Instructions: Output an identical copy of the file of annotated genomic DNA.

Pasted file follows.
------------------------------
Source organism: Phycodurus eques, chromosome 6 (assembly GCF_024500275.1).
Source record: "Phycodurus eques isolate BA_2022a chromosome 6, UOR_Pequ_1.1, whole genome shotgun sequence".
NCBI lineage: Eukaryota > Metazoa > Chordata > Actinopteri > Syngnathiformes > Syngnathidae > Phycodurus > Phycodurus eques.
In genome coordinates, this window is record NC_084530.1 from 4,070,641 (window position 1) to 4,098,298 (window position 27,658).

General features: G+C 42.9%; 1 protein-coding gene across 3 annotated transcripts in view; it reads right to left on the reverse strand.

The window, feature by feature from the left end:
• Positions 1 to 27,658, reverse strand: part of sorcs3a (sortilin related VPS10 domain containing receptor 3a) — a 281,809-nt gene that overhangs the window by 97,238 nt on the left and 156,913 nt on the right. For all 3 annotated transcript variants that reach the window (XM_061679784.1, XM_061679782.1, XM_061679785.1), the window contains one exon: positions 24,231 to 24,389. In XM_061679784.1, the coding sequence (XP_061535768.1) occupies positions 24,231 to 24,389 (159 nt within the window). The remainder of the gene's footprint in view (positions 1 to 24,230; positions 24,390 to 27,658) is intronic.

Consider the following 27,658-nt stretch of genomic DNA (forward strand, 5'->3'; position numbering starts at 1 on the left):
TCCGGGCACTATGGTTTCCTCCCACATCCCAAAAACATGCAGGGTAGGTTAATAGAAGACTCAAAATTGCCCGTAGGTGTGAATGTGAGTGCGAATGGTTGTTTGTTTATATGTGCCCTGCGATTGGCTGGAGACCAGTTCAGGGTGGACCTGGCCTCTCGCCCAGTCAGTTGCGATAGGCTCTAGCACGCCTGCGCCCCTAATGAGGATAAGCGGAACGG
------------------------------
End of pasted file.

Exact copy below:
Source organism: Phycodurus eques, chromosome 6 (assembly GCF_024500275.1).
Source record: "Phycodurus eques isolate BA_2022a chromosome 6, UOR_Pequ_1.1, whole genome shotgun sequence".
NCBI lineage: Eukaryota > Metazoa > Chordata > Actinopteri > Syngnathiformes > Syngnathidae > Phycodurus > Phycodurus eques.
In genome coordinates, this window is record NC_084530.1 from 4,070,641 (window position 1) to 4,098,298 (window position 27,658).

General features: G+C 42.9%; 1 protein-coding gene across 3 annotated transcripts in view; it reads right to left on the reverse strand.

The window, feature by feature from the left end:
• Positions 1 to 27,658, reverse strand: part of sorcs3a (sortilin related VPS10 domain containing receptor 3a) — a 281,809-nt gene that overhangs the window by 97,238 nt on the left and 156,913 nt on the right. For all 3 annotated transcript variants that reach the window (XM_061679784.1, XM_061679782.1, XM_061679785.1), the window contains one exon: positions 24,231 to 24,389. In XM_061679784.1, the coding sequence (XP_061535768.1) occupies positions 24,231 to 24,389 (159 nt within the window). The remainder of the gene's footprint in view (positions 1 to 24,230; positions 24,390 to 27,658) is intronic.

Consider the following 27,658-nt stretch of genomic DNA (forward strand, 5'->3'; position numbering starts at 1 on the left):
TCCGGGCACTATGGTTTCCTCCCACATCCCAAAAACATGCAGGGTAGGTTAATAGAAGACTCAAAATTGCCCGTAGGTGTGAATGTGAGTGCGAATGGTTGTTTGTTTATATGTGCCCTGCGATTGGCTGGAGACCAGTTCAGGGTGGACCTGGCCTCTCGCCCAGTCAGTTGCGATAGGCTCTAGCACGCCTGCGCCCCTAATGAGGATAAGCGGAACGG